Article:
Source: BLS

Monday, November 15, 2010

New York Business Conditions "Deteriorate" in November

Marketwatch details:

Business conditions in the New York area deteriorated in November, as the New York Fed's Empire State manufacturing survey plummeted 27 points to -11.1, driven by a sharp drop in new orders. The release was far worse than economist expectations for a +15 reading and marks the first negative reading since July 2009. The shipments index also fell below zero.

Update:

A reader points out that while the current index dropped, the outlook was quite positive.

Source: NY Fed

Consumer Continues to Spend

Marketwatch details:

U.S. retail sales rose for the fourth straight month, climbing 1.2% in October, as consumers flocked to auto showrooms and made more purchases online. Sales for September and August were also revised higher. Excluding motor vehicles, retail sales rose 0.4% in October, the Commerce Department reported Monday. Economists surveyed by MarketWatch had forecast total sales to rise by 0.7%, or 0.4% excluding the volatile automotive segment. Retail sales have risen at an annual rate of 6.3% over the past three months. Sales were revised to a 0.7% increase in September, compared to an original reading of 0.6%. August sales were revised up to 0.9% from 0.7%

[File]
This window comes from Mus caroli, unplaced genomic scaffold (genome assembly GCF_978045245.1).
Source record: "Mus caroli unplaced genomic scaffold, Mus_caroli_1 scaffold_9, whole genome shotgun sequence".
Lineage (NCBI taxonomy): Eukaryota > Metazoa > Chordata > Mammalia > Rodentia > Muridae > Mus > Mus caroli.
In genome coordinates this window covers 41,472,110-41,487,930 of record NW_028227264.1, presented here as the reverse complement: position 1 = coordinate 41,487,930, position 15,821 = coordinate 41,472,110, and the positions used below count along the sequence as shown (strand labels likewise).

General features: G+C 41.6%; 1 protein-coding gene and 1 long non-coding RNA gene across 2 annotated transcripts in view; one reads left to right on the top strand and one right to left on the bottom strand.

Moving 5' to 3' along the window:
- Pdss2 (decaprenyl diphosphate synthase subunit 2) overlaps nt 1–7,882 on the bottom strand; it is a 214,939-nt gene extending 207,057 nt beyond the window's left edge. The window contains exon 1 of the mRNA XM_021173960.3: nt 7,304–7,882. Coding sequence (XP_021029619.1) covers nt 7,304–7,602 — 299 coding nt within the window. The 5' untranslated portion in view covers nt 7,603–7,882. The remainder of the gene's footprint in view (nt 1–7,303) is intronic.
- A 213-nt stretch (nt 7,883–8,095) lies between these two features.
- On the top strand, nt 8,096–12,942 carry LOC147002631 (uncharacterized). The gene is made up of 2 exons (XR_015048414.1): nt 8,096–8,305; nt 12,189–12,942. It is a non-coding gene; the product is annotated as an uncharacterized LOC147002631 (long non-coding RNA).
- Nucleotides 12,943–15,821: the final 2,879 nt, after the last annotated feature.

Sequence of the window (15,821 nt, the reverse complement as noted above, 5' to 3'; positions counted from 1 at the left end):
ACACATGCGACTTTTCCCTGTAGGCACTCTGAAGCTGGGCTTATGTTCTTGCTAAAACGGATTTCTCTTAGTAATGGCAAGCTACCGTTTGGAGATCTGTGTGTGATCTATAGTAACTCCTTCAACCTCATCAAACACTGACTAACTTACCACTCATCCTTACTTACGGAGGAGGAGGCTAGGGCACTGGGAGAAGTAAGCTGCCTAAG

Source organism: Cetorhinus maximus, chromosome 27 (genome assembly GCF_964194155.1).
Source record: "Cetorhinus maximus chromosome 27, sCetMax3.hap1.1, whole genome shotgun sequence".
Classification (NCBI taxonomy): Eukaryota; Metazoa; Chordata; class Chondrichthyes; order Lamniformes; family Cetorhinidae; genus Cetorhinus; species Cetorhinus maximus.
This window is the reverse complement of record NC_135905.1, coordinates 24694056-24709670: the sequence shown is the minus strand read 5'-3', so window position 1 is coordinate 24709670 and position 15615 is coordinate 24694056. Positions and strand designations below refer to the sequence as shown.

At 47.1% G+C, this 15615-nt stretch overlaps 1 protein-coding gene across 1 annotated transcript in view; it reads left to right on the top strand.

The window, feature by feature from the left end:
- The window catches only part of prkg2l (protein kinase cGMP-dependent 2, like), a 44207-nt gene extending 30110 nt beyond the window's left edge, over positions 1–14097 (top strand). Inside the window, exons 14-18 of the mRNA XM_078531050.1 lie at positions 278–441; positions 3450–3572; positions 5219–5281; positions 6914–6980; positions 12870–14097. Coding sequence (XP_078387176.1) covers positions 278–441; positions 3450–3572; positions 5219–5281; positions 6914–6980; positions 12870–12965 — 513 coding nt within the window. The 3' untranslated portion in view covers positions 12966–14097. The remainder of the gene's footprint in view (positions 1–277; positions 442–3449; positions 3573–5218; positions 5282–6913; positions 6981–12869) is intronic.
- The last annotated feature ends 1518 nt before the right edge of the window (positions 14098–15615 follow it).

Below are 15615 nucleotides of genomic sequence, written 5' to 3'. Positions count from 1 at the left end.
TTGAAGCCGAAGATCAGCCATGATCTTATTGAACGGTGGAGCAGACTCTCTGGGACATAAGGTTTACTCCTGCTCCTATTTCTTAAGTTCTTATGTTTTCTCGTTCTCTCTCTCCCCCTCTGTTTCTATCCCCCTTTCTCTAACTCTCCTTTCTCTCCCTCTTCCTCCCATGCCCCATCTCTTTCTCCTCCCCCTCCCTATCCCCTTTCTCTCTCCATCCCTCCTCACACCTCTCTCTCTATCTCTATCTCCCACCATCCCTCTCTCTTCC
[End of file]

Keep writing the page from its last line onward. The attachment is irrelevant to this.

Source: Census

Sunday, November 14, 2010

Japanese Economy Grows... Nominal GDP Back to 1993 Levels

Bloomberg reports:

Japan’s economy grew more than forecast in the third quarter as consumer spending increased, shielding the expansion from a stronger yen and export slowdown likely to have a greater impact this quarter.

Gross domestic product rose an annualized 3.9 percent in the three months ended Sept. 30, following a revised 1.8 percent expansion in the previous quarter, the Cabinet Office said in Tokyo today. In nominal terms, the economy grew 2.9 percent.
The article goes on to detail that a lot of the growth was due to a purchases of fuel-efficient cars ahead of an expiration of a subsidy.